36 HOURS is a fairly intriguing 1965 what-if story that remains little known despite starring James Garner, Rod Taylor and Eva Marie Saint. Might be because this WW2 suspenser was too money-conscious and was shot in black & white. The budget and small scale action seems more in keeping with a made-for-TV film. Color was dominating the big screen when this came and went: it most likely would have made a bigger splash if the effective exteriors (areas around Yosemite National Park posing as Bavaria, and a brief dip into Lisbon, Portugal) had been better showcased.
From “Beware Of The Dog”, a story by Roald Dahl, it spins its web around an American officer kidnapped by the Germans. They dope him up and concoct an elaborate plan to convince him he has amnesia, so as to extract invasion plans he’s privy to.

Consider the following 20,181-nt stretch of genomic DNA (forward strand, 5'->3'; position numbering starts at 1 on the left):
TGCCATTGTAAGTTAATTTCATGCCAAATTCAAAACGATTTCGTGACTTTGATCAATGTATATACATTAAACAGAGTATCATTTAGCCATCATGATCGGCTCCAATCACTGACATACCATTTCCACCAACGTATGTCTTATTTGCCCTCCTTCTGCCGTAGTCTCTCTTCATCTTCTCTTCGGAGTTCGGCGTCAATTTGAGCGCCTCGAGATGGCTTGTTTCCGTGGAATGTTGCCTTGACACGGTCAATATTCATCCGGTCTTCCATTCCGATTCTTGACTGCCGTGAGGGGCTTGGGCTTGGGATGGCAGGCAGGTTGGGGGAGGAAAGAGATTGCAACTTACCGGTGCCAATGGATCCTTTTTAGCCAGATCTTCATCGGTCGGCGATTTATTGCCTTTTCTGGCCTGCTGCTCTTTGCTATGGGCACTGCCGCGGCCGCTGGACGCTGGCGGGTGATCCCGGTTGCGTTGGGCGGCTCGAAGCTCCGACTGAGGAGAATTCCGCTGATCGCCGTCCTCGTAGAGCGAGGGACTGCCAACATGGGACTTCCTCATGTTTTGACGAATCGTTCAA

It’s rather a stretch, but Garner and especially Taylor are very good, while Werner Peters has another menacing turn as a slimy Gestapo agent. Bald and rotund, Peters had a corner on vile Nazis for a few years internationally— Battle of the Bulge, The Counterfeit Traitor, Blue Light—along with a more varied and quite successful career back in Germany. Small roles are handled by Alan Napier and John Banner; blink and you’ll miss James Doohan and Roy Jenson.
Helping it move along for 115 minutes is Dimitri Tiomkin’s score, adding some of his distinctive signature flourishes, quietly exciting. Directed by George Seaton, it brought in around $5,900,000 on home turf, 48th place that year.